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Damages caused by an Earthquake

Earthquake Damages:

Many seismologists have said that ”earthquakes don’t kill people, buildings do”. This is because most deaths from earthquakes are caused by buildings or other human constructions falling down during an earthquake. Earthquakes located in isolated areas far from human population rarely cause any deaths. Thus, in earthquake-prone areas, strict buildings codes requiring the design and construction of buildings and other other constructors that will withstand a large earthquake will reduce the death toll.
Damage from earthquakes can be classified as follows:

  • Ground shaking: Shaking of the ground caused by the passage of seismic waves near the epicenter of the earthquake is responsible for the collapse of most structures. The intensity of the ground-shaking depends on distance from the epicenter and on the type of bedrock underlying the area. In general, loose unconsolidated sediment is subject to more intense shaking than solid bedrock. Damage to structures from shaking depends on the type of construction. Concrete and masonry structures, because they are brittle and are more susceptible to damage that wood and steal structures, which are more flexible.
  • Ground Rupture: Ground rupture only occurs along the fault zones that move during the earthquake. Thus structures that are built across the fault zones may collapse, whereas structures built adjacent to, but not crossing the fault, may survive.
  • Fire: Fire is a secondary effect of earthquakes. Because power lines may be knocked down and because natural gas lines may be ruptured due to an earthquake, fires are often started closely following an earthquake. The problem is compounded if water lines are also broken during the earthquake since there will not be an supply of water to extinguish the fires once they have started. In the 1906 earthquake in San Francisco, more than 90 % of the damage to buildings was caused by fire.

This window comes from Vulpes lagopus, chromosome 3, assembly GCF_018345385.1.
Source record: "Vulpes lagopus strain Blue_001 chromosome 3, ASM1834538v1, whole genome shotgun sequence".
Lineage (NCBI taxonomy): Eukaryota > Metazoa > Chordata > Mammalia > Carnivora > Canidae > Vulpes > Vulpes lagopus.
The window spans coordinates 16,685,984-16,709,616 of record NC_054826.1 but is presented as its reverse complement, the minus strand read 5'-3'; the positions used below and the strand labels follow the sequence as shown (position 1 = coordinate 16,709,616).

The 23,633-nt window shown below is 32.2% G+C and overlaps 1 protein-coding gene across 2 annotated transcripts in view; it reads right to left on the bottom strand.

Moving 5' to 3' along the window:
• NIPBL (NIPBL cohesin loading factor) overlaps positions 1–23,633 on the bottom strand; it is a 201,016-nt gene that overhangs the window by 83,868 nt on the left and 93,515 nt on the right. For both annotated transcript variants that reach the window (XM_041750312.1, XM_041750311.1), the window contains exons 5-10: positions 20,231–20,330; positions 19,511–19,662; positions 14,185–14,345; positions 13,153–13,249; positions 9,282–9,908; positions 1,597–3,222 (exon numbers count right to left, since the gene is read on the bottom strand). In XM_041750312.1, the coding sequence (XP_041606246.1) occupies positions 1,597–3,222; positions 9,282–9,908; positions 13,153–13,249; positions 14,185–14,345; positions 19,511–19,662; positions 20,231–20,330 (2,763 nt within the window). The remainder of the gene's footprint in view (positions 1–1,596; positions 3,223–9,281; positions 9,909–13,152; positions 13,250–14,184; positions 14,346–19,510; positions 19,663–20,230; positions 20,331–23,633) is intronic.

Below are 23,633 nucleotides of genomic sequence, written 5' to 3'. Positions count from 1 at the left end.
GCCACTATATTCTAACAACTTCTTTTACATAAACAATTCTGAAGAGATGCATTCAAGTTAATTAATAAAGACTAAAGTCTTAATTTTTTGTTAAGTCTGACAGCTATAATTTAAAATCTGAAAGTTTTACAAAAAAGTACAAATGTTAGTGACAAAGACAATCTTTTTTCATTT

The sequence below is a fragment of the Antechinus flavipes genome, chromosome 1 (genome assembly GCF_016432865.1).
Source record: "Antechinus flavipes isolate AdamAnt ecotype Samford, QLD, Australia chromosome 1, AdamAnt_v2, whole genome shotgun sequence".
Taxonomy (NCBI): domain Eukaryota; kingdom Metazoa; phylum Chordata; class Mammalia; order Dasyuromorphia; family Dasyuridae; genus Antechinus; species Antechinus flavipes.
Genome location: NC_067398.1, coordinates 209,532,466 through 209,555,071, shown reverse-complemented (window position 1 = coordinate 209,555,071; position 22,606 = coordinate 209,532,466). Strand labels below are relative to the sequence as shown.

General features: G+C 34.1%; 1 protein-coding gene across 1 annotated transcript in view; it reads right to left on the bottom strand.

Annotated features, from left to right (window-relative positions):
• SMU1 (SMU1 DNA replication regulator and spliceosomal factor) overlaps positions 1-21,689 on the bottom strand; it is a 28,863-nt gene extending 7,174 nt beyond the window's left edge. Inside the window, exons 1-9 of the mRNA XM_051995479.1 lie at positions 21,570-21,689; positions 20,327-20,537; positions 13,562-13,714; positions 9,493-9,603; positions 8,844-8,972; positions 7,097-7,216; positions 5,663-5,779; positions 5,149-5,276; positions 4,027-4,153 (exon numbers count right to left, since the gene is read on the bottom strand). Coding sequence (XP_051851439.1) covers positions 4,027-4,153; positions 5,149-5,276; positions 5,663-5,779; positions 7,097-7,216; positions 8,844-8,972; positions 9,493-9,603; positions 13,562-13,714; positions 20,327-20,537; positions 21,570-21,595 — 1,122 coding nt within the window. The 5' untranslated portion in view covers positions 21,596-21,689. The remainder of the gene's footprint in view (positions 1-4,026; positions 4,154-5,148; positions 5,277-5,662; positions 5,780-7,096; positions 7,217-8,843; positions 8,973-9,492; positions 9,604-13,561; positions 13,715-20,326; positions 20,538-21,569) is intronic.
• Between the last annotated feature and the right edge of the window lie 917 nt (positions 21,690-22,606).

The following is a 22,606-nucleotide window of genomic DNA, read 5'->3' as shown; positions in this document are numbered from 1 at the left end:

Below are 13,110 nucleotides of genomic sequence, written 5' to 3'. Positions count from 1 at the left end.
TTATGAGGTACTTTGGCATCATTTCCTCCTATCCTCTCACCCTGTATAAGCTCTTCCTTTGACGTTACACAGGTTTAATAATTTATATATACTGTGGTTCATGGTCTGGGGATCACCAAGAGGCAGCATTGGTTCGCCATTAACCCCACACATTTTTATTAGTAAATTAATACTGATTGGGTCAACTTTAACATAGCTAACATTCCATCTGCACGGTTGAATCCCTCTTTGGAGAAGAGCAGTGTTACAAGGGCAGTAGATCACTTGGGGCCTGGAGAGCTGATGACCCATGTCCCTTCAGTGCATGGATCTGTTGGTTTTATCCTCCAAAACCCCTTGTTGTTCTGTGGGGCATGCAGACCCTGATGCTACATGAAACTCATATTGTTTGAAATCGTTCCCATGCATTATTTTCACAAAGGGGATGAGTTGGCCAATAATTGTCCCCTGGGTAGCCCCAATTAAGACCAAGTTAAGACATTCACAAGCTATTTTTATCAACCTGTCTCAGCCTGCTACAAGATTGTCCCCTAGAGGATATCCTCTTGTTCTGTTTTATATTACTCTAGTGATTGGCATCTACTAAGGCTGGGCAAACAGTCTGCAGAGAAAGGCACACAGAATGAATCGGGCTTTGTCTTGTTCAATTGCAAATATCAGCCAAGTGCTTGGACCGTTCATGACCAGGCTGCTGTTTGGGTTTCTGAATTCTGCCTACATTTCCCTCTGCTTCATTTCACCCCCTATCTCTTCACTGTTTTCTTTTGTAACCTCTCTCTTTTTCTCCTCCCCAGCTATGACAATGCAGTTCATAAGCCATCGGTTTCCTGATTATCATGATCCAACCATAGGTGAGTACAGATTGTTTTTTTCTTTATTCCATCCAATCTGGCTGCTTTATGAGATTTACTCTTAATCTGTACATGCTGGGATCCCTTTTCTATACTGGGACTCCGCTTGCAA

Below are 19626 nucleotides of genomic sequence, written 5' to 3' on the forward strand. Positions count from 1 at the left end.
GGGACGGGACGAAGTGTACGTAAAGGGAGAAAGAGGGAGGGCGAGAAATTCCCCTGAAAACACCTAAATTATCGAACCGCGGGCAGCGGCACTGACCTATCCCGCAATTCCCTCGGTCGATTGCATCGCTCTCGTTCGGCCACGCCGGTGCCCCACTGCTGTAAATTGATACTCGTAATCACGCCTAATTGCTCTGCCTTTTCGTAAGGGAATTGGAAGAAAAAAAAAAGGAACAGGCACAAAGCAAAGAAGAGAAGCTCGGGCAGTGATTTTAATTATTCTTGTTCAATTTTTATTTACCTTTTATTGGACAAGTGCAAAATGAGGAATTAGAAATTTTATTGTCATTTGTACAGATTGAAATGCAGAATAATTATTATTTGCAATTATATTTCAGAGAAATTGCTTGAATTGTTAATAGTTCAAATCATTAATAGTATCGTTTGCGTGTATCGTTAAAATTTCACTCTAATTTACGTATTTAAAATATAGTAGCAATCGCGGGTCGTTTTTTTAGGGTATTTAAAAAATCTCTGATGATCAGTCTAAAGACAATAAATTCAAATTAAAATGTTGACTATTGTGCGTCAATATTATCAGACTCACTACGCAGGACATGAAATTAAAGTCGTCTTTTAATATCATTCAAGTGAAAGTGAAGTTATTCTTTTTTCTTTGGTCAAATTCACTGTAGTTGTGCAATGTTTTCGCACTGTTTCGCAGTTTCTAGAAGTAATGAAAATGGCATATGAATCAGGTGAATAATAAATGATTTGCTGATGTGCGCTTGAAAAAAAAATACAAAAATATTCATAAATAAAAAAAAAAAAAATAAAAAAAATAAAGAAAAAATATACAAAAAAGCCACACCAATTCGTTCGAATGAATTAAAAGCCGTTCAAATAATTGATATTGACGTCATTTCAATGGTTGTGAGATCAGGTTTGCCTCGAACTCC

• Rapid mass-wasting processes: In mountainous regions subjected to earthquakes, ground shaking may trigger rapid mass wasting events like rock and debris fall, rock and debris slide, slumps, and debris avalaches.
    Landslides and Avalanches: earthquakes can causes land slides and avalanches, which may cause damage in hilly and mountainous areas.
  • Tsunamis: Tsunamis are giant ocean waves that can rapidly travel across oceans. Earthquakes that occur along coastal can generate tsunamis, which can cause damage thousands of kilometers away on the other side of ocean. For example, 2004 Indian ocean earthquake.
  • Impacts on humans: Earthquakes may result in disease, lack of basic necessities, loss of lives, generally property damage, road and bridge damage, collapse of buildings are destabilization of the foundations of buildings, which may lead to collapse in future earthquakes. This can cause total devastation for those affected as the country may not have the funds for the regeneration of lives and possessions. An earthquake can ruin someone’s life forever, only 3% of buildings in Kobe, for instance, have earthquake insurance; therefore enabling them to get back onto their feet again.
  • Liquefaction: It is process that occurs in water saturated unconsolidated sediment due to shaking. In areas underlain by such material, the ground shaking causes the grains to loose grain-to-grain contact and thus the material tends flow. You can demonstrate this process to yourself if you go to the beach. Stand on the sand just after an incoming wave has passed. The sand will easily support your weight and you will not sink very deeply into the sand if you stand still. But, if you start to shake your body while standing on this wet sand, you will notice that the sand begins to flow as a result of liquefaction, and your feet will sink deeper into the sand.

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